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How much of a break?

post #1 of 48
Thread Starter 
Hi, I've read that the trousers need to be of a length so that it can have a vertical line and have a slight break on the shoe. So... how much of a break is this slight break? Any pictures? Oh, another question: How is a black suit with black shirt plus white-tie look? Which situation would this ensemble be suitable for? And, how is a white suit with the black shirt and white tie look? Thanks, WJTW
post #2 of 48
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So... how much of a break is this slight break?
To generalize a little: the Italian way is no break at all; the cuffs may not even quite reach the top of the shoe.  The American way is a generous break; the cuffs are 1/2" longer than they need to be to reach the shoe.  The Savile Row way is the mean between the two: a faint whisper of a break; the cuff rests on the top of the shoe, and the front crease of the trouser leg has the tiniest ripple just above the cuff.
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How is a black suit with black shirt plus white-tie look?
Awful.
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Which situation would this ensemble be suitable for?
Appearing in the cast of Guys and Dolls.
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And, how is a white suit with the black shirt and white tie look?
Equally awful.
post #3 of 48
I go for a slight break, Saville Row style as Manton has mentioned, on my heavier weight pants, cause it's too cold in the winter to be showing much ankle. On my lighter weight trousers, I opt for no break, Italian style, showing some ankle. It's funny, cause I literally have to argue with tailors for a few minutes to get them to do no break. I have suspected some of adding on a bit of lenght at their own will after I've left the shop. Also the amount of break depends heavily on what type of shoe you're wearing. For loafers, less break. For lace ups, do whatever, for boots, slight break or even less break if the leg is snug fitting. For a general rule, if the leg opening is pegged, do less break. If the trouser is looser fitting, more break.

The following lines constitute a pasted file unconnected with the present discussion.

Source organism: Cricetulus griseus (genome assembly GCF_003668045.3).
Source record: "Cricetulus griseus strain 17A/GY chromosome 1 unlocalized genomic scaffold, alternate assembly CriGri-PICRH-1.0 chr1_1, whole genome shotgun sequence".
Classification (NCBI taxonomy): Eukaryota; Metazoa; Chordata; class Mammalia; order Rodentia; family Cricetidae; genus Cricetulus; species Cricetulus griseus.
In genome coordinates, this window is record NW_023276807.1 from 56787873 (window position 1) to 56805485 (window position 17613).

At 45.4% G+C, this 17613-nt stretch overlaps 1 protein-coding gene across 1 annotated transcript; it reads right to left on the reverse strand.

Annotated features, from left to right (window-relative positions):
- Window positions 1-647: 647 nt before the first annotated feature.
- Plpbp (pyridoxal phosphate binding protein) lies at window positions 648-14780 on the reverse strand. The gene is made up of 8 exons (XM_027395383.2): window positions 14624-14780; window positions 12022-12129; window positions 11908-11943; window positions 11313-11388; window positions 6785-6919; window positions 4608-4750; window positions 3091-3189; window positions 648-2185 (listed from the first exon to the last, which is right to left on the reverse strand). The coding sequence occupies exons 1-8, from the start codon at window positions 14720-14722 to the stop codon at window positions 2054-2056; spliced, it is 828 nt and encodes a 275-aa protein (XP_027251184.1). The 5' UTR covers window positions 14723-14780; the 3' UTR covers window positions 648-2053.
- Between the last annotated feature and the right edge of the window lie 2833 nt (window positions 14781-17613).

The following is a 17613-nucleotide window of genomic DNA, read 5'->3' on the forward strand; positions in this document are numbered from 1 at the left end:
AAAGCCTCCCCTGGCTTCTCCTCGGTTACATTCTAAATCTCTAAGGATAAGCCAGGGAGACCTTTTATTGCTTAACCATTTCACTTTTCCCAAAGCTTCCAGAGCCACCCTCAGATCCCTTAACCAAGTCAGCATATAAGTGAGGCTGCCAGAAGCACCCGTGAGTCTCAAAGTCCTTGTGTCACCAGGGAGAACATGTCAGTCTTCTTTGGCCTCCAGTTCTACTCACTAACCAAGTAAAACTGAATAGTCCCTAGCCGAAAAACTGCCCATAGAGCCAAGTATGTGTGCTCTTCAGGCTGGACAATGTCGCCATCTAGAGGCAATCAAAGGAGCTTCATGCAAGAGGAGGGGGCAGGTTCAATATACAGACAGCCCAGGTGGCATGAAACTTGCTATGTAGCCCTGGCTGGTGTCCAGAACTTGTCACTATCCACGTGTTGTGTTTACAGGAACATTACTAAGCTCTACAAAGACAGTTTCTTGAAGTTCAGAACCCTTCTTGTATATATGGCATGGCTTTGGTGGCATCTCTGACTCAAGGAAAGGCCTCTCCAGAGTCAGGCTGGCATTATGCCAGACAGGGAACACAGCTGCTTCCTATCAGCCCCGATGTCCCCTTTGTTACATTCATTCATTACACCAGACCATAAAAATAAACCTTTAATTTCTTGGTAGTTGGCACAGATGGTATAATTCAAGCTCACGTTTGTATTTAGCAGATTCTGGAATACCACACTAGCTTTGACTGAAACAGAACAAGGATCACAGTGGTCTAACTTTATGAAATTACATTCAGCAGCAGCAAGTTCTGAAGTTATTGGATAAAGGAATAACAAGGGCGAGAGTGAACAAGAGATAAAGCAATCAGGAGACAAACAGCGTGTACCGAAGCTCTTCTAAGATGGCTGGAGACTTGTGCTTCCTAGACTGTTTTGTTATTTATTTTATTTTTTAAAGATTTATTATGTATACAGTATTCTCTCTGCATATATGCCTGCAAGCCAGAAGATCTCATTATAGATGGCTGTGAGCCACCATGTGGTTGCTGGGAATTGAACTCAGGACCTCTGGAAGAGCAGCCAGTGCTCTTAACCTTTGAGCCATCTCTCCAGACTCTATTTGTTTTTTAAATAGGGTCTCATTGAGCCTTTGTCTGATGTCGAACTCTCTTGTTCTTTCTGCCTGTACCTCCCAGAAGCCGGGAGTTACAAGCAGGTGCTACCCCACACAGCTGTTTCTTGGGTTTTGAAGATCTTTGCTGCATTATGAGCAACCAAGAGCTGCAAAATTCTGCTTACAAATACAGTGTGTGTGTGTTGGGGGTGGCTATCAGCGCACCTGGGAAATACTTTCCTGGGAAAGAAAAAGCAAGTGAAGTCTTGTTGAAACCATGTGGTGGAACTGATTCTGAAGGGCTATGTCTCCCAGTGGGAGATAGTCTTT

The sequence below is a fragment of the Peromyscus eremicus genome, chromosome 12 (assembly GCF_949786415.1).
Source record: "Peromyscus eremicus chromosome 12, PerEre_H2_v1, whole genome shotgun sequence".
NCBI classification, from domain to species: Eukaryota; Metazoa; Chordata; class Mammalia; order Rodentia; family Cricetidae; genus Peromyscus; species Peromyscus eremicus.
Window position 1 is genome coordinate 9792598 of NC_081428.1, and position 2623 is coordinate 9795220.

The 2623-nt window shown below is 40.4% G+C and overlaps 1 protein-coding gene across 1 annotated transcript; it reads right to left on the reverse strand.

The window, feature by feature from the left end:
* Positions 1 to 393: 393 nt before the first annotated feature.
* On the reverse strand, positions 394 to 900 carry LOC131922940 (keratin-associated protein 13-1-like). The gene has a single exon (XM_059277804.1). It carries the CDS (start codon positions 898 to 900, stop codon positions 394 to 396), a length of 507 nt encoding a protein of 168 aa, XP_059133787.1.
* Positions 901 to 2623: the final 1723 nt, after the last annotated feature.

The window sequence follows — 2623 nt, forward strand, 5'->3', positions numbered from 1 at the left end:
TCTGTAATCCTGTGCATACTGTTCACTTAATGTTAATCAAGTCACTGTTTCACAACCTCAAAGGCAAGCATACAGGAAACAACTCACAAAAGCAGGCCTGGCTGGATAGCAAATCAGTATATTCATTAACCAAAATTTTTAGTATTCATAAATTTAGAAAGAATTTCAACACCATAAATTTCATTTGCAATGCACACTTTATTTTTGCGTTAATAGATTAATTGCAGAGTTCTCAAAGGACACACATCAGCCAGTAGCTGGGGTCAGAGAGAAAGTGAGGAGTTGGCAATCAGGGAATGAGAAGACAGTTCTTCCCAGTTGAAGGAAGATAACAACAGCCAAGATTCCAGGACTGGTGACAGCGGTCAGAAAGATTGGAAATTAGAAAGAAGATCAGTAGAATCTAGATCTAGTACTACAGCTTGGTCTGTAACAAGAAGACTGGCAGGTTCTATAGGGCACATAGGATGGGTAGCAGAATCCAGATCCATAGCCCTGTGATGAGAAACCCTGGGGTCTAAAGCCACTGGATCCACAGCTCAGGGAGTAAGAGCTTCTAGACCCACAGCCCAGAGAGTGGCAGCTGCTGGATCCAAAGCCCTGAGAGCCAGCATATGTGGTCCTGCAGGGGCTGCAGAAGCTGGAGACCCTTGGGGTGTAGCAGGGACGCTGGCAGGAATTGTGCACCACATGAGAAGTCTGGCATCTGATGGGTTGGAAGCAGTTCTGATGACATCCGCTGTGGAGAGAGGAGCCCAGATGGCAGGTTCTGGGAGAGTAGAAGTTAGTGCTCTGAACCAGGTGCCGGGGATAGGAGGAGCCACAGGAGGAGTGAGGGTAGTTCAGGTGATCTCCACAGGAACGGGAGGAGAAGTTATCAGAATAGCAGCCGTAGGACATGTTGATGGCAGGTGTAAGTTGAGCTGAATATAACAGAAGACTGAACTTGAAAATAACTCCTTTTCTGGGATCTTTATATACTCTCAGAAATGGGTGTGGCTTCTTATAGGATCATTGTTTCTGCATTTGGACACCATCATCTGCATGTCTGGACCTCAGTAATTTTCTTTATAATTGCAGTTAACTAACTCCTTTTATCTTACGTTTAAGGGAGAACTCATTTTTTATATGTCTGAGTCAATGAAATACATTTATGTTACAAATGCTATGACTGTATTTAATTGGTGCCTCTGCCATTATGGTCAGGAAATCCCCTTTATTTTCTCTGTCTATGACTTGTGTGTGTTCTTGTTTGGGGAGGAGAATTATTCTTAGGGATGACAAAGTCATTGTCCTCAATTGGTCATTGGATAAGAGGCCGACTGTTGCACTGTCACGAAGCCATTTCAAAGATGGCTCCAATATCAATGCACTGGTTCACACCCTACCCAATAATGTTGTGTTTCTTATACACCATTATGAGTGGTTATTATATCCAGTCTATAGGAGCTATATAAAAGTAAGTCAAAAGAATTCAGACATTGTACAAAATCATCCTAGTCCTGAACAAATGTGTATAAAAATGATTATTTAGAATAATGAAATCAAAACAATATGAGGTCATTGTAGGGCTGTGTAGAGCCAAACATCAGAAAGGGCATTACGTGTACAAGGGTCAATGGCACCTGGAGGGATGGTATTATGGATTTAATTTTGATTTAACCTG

post #4 of 48
Yes, I have been duped by the tailor as well. I ask for MINIMAL break, and always seem to end up with too much material. Also, on a related note, my tailor tried to get me to agree to 1 1/4 inch cuffs rather than my 1 3/4 inch cuffs on that heavy wool RL suit from polo.com... I don't get this guy (well, looking at the clothees in his shop... I sort of get him) but again, Big conservative 1 3/4" cuffs, minimal break. I should change tailors, but this one is next to my apartment.
post #5 of 48
All decent tailors should understand the meaning of doing the classic "slight break." The frequent problem though is that tailors always seem to err on the side of too long, as I assume they think most customers won't demand a re-do in such case whereas they definitely will demand a re-do of slacks that are "highwaters." I always ask for a larger than usual break on cotton slacks, as they generally shrink a bit (get shorter) over time.
post #6 of 48
I found this thread interesting, because I was under the impression that for trousers with narrower leg openings, you would want to go with less break (about 1/4 break, as opposed to the 1/2 break I normally go for with most trousers). But at the tailor the other day when I was getting my Belvest trousers finished (bottoms are about 17" I think), he recommended going with a fully break (plain finish, of course). He said that with the full break, it would make it just a bit easier for the pants leg to stay on the shoe, whereas the half-break might cause the pant to move up and then bunch on top of the shoe. He said he'd change it if it didn't work out, but he said, "Believe me, you go half break now you'll be sorry later." I'll let you know how it works.